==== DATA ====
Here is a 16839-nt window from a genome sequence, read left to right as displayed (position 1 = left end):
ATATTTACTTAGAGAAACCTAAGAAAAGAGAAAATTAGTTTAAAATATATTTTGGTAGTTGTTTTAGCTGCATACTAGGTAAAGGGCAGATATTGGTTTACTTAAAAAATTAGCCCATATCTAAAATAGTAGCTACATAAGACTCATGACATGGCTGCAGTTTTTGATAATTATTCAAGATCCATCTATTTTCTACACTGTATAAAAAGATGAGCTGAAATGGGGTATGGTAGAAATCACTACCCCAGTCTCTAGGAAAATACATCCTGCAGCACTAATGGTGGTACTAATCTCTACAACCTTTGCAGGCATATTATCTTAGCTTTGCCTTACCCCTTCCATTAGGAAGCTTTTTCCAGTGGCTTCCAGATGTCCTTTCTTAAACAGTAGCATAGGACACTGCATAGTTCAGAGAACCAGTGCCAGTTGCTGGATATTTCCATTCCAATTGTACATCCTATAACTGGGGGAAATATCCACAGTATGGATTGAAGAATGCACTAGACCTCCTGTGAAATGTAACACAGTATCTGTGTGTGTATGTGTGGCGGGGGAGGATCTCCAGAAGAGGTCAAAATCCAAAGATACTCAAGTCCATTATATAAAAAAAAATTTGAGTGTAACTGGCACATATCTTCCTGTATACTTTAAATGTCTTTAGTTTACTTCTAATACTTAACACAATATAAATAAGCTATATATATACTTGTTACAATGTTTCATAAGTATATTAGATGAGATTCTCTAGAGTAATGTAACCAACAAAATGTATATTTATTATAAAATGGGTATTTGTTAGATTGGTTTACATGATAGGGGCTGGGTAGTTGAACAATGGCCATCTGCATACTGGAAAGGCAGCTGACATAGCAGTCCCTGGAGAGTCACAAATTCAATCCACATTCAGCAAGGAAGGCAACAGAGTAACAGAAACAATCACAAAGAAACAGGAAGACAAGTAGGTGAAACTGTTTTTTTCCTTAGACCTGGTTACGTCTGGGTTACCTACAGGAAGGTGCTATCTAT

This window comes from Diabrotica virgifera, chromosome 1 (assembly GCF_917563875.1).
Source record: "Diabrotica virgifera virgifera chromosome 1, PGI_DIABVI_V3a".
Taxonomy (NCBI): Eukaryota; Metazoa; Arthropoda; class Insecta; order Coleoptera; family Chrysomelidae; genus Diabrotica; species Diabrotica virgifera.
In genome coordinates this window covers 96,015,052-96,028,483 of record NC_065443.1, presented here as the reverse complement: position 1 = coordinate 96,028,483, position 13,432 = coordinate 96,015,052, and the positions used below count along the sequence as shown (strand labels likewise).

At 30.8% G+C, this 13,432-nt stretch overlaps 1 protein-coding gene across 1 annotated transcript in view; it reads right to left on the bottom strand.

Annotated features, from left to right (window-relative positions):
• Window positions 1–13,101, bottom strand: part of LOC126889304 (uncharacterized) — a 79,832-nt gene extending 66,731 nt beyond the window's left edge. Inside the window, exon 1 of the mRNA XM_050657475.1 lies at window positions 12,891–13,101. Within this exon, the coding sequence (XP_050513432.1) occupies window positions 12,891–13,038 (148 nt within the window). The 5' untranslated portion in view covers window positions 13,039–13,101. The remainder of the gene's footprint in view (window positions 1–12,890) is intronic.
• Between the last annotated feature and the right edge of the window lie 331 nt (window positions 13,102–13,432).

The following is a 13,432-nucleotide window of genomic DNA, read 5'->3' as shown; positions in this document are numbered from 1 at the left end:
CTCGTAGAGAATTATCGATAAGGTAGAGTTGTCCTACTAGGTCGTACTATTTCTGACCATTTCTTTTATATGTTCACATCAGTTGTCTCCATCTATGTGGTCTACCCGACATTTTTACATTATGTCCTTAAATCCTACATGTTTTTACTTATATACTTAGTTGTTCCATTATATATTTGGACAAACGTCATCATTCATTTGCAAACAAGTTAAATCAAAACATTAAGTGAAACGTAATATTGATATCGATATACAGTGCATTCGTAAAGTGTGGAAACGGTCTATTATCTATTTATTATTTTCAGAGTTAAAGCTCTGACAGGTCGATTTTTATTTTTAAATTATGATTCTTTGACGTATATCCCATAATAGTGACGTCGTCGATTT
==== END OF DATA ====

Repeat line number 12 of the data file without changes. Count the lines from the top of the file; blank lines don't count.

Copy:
CTCGTAGAGAATTATCGATAAGGTAGAGTTGTCCTACTAGGTCGTACTATTTCTGACCATTTCTTTTATATGTTCACATCAGTTGTCTCCATCTATGTGGTCTACCCGACATTTTTACATTATGTCCTTAAATCCTACATGTTTTTACTTATATACTTAGTTGTTCCATTATATATTTGGACAAACGTCATCATTCATTTGCAAACAAGTTAAATCAAAACATTAAGTGAAACGTAATATTGATATCGATATACAGTGCATTCGTAAAGTGTGGAAACGGTCTATTATCTATTTATTATTTTCAGAGTTAAAGCTCTGACAGGTCGATTTTTATTTTTAAATTATGATTCTTTGACGTATATCCCATAATAGTGACGTCGTCGATTT